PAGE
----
Nature Notes – Omajova

Journey into the Past – Herero
August 28, 2012
Otjiwarongo – Cheetahs, Vultures and Dinosaurs
August 28, 2012

Ephemeral…elusive… edible…

by Amy Schoeman

Two highly sought-after forms of edible fungi found in Namibia are omajowa (singular ejowa), the Herero name for the large fleshy mushrooms that ap-pear at the foot of termite hills shortly after the February rains, and the elusive Kalahari truffle found in the sandy eastern regions of the country.

The scientific name of anthill mushrooms, Termitomyces schimperi, refers to the termite or white ant, Macrotermes mossambicus, which builds the anthills, plants the spores and feeds on the mushrooms. With their tops characteristically pointing northwards, anthills are found north of the Swakop River more or less all the way up to the northern border. When picking the mushrooms it is important to leave one or two behind for the termites, to ensure that they grow again the following year.

The most surprising aspect of anthill mushrooms is their enormous size. In diameter they are 25 cm or more – virtually the size of a large frying pan – they have substantial stem-like roots up to 50 cm long and they weigh up to one kilogram. They can be fried in butter, made into soup or dried for later use, especially in stews. They taste a little like meat, possibly veal, especially when fried on an open fire. Animals are fond of them, particularly cattle.

The Namibian or Kalahari truffle, Terfezia pfeilii, also known by its  Nama name nabba, Kalahari sand-potato or knol, doesn’t appear every year, only when the rains have been late, and then it appears suddenly, usually in May and June. Resembling smallish (4 – 8 cm in diameter) unevenly proportioned potatoes covered in sand, they have soft, brown skin that bruises easily and a vaguely shiny marble-like flesh with the texture of soft cheese. It is interesting that since ancient times the San and Khoi-khoin (Nama) of the Kalahari have been eating a delicacy that today is eaten in Europe only by the wealthy.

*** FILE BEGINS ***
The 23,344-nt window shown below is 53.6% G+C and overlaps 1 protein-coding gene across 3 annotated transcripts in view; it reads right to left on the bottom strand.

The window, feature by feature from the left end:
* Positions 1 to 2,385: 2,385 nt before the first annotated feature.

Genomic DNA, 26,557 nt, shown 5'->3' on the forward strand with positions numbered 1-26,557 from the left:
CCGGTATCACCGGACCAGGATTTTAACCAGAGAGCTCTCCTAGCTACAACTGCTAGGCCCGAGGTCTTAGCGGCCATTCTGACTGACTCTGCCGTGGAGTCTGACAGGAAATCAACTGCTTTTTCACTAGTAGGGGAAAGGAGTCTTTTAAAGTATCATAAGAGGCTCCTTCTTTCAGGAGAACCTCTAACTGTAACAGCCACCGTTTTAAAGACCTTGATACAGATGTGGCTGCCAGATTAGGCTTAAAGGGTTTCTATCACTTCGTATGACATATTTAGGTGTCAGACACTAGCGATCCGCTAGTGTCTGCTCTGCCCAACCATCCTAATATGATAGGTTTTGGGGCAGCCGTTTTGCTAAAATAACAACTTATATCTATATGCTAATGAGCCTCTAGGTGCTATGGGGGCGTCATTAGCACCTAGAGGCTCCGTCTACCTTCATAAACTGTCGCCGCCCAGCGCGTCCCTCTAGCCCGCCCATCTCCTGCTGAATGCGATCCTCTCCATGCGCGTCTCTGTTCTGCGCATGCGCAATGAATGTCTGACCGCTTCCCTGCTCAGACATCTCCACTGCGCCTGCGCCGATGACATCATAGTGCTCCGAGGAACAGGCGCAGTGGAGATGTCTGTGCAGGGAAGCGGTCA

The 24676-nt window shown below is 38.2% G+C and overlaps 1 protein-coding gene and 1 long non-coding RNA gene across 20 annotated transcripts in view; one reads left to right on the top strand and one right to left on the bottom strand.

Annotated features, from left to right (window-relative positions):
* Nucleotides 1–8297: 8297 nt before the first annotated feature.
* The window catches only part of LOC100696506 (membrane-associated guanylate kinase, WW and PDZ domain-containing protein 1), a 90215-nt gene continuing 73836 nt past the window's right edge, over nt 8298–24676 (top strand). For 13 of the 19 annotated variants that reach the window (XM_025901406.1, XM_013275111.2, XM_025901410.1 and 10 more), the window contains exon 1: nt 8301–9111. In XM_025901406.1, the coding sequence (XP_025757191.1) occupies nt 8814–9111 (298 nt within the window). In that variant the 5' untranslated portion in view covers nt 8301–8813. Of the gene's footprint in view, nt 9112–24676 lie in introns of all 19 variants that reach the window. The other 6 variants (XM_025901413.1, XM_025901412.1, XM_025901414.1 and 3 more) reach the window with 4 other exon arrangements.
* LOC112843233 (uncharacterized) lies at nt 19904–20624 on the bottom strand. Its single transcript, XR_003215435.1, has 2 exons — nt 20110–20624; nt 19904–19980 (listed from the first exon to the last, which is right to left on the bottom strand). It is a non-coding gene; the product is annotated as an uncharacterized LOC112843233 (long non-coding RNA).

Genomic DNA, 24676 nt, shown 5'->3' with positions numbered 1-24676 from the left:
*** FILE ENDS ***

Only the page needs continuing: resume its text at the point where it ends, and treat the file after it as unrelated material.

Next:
Namibia’s truffles are found primarily in the red sands of the Kalahari regions, southwards to Maltahöhe and Aus. They grow in patches about 7 – 8 cm below the ground, and can be located by looking for small cracks in the surface. European truffles are usually collected with the aid of dogs or pigs, which put their noses to the ground follow the pungent scent. It is said that the Namas find them by watching baboons, which are particularly partial to them, as are bat-eared fox and suricates. Half-eaten portions are sometimes seen lying around where animals have dug them out and had their fill.

After peeling rather than washing off the sand, truffles can be either boiled or fried in butter, and eaten as an accompaniment to fish or meat. They can also be fried with onions and served in a white or sour sauce, or with cream. They can transform an ordinary brown stew into something really pungent and make an excellent risotto. The flavour of Namibian truffles is judged by gourmets to compare favourably with, if not surpass, that of the famous European truffle.

This article appeared in the Feb/March ‘04 edition of Travel News Namibia.

Travel News Namibia
Travel News Namibia
Travel News Namibia is a high-quality glossy Namibia travel and lifestyle magazine tasked with promoting Namibia to the world. With riveting stories, first-hand encounters and magnificent photographs showcasing tourism, travel, nature, adventure and conservation, TNN is the ultimate and most comprehensive guide to exploring Namibia. Travel News Namibia is published in five different editions per year. These include four English- language editions and one German. Travel News Namibia is for sale in Namibia and South Africa.

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